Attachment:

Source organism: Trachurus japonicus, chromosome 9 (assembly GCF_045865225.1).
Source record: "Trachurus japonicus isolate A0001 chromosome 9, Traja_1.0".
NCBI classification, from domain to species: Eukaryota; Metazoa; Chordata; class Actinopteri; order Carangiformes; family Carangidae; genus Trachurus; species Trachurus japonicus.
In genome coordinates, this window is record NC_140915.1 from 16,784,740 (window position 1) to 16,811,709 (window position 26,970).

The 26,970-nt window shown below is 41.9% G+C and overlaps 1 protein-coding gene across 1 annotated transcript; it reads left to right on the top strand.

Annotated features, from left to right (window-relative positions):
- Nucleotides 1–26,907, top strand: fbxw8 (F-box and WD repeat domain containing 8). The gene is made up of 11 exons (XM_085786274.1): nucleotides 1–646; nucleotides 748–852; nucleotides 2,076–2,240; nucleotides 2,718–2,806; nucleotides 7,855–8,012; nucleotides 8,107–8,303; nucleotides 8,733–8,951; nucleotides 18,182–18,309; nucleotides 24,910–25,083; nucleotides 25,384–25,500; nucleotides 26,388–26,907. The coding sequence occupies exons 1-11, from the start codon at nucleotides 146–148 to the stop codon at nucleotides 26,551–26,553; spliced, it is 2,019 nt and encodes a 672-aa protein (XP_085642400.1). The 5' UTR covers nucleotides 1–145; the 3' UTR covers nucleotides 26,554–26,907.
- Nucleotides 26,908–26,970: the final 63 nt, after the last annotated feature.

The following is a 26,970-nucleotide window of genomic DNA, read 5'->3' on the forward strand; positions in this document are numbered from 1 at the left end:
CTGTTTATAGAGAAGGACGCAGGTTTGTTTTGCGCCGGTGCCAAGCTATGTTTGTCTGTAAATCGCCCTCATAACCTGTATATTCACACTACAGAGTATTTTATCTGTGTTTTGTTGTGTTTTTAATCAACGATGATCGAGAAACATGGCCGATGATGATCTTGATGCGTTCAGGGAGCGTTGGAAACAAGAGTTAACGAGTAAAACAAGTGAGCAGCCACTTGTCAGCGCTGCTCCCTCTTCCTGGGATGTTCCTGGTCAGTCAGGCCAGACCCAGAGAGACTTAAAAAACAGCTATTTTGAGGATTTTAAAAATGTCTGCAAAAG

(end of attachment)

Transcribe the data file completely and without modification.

Source organism: Trachurus japonicus, chromosome 9 (assembly GCF_045865225.1).
Source record: "Trachurus japonicus isolate A0001 chromosome 9, Traja_1.0".
NCBI classification, from domain to species: Eukaryota; Metazoa; Chordata; class Actinopteri; order Carangiformes; family Carangidae; genus Trachurus; species Trachurus japonicus.
In genome coordinates, this window is record NC_140915.1 from 16,784,740 (window position 1) to 16,811,709 (window position 26,970).

The 26,970-nt window shown below is 41.9% G+C and overlaps 1 protein-coding gene across 1 annotated transcript; it reads left to right on the top strand.

Annotated features, from left to right (window-relative positions):
- Nucleotides 1–26,907, top strand: fbxw8 (F-box and WD repeat domain containing 8). The gene is made up of 11 exons (XM_085786274.1): nucleotides 1–646; nucleotides 748–852; nucleotides 2,076–2,240; nucleotides 2,718–2,806; nucleotides 7,855–8,012; nucleotides 8,107–8,303; nucleotides 8,733–8,951; nucleotides 18,182–18,309; nucleotides 24,910–25,083; nucleotides 25,384–25,500; nucleotides 26,388–26,907. The coding sequence occupies exons 1-11, from the start codon at nucleotides 146–148 to the stop codon at nucleotides 26,551–26,553; spliced, it is 2,019 nt and encodes a 672-aa protein (XP_085642400.1). The 5' UTR covers nucleotides 1–145; the 3' UTR covers nucleotides 26,554–26,907.
- Nucleotides 26,908–26,970: the final 63 nt, after the last annotated feature.

The following is a 26,970-nucleotide window of genomic DNA, read 5'->3' on the forward strand; positions in this document are numbered from 1 at the left end:
CTGTTTATAGAGAAGGACGCAGGTTTGTTTTGCGCCGGTGCCAAGCTATGTTTGTCTGTAAATCGCCCTCATAACCTGTATATTCACACTACAGAGTATTTTATCTGTGTTTTGTTGTGTTTTTAATCAACGATGATCGAGAAACATGGCCGATGATGATCTTGATGCGTTCAGGGAGCGTTGGAAACAAGAGTTAACGAGTAAAACAAGTGAGCAGCCACTTGTCAGCGCTGCTCCCTCTTCCTGGGATGTTCCTGGTCAGTCAGGCCAGACCCAGAGAGACTTAAAAAACAGCTATTTTGAGGATTTTAAAAATGTCTGCAAAAG